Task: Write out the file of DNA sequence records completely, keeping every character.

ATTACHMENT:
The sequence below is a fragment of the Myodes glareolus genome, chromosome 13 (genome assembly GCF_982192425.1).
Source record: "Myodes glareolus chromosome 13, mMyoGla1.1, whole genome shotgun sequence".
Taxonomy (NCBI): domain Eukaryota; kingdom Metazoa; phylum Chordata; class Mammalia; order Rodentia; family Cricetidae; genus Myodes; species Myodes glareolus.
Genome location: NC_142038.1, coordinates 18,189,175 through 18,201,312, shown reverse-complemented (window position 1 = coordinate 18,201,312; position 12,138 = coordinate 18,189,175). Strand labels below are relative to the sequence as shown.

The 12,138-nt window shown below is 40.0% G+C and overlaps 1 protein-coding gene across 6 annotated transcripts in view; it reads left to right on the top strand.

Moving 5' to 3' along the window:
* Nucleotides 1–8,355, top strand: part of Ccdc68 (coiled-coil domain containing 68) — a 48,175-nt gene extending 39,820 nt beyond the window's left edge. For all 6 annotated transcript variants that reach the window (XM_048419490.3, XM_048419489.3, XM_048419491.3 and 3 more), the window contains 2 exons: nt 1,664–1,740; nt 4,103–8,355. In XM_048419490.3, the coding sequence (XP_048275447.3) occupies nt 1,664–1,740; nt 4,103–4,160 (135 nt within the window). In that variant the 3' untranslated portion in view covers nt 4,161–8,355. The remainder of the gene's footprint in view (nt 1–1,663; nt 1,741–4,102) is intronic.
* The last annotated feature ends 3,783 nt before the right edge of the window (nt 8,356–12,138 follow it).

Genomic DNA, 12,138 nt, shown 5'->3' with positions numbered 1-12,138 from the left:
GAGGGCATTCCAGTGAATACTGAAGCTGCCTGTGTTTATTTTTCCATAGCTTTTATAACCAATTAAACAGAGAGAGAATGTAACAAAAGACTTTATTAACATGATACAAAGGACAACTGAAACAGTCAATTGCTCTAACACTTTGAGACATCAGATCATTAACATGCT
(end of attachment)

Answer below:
The sequence below is a fragment of the Myodes glareolus genome, chromosome 13 (genome assembly GCF_982192425.1).
Source record: "Myodes glareolus chromosome 13, mMyoGla1.1, whole genome shotgun sequence".
Taxonomy (NCBI): domain Eukaryota; kingdom Metazoa; phylum Chordata; class Mammalia; order Rodentia; family Cricetidae; genus Myodes; species Myodes glareolus.
Genome location: NC_142038.1, coordinates 18,189,175 through 18,201,312, shown reverse-complemented (window position 1 = coordinate 18,201,312; position 12,138 = coordinate 18,189,175). Strand labels below are relative to the sequence as shown.

The 12,138-nt window shown below is 40.0% G+C and overlaps 1 protein-coding gene across 6 annotated transcripts in view; it reads left to right on the top strand.

Moving 5' to 3' along the window:
* Nucleotides 1–8,355, top strand: part of Ccdc68 (coiled-coil domain containing 68) — a 48,175-nt gene extending 39,820 nt beyond the window's left edge. For all 6 annotated transcript variants that reach the window (XM_048419490.3, XM_048419489.3, XM_048419491.3 and 3 more), the window contains 2 exons: nt 1,664–1,740; nt 4,103–8,355. In XM_048419490.3, the coding sequence (XP_048275447.3) occupies nt 1,664–1,740; nt 4,103–4,160 (135 nt within the window). In that variant the 3' untranslated portion in view covers nt 4,161–8,355. The remainder of the gene's footprint in view (nt 1–1,663; nt 1,741–4,102) is intronic.
* The last annotated feature ends 3,783 nt before the right edge of the window (nt 8,356–12,138 follow it).

Genomic DNA, 12,138 nt, shown 5'->3' with positions numbered 1-12,138 from the left:
GAGGGCATTCCAGTGAATACTGAAGCTGCCTGTGTTTATTTTTCCATAGCTTTTATAACCAATTAAACAGAGAGAGAATGTAACAAAAGACTTTATTAACATGATACAAAGGACAACTGAAACAGTCAATTGCTCTAACACTTTGAGACATCAGATCATTAACATGCT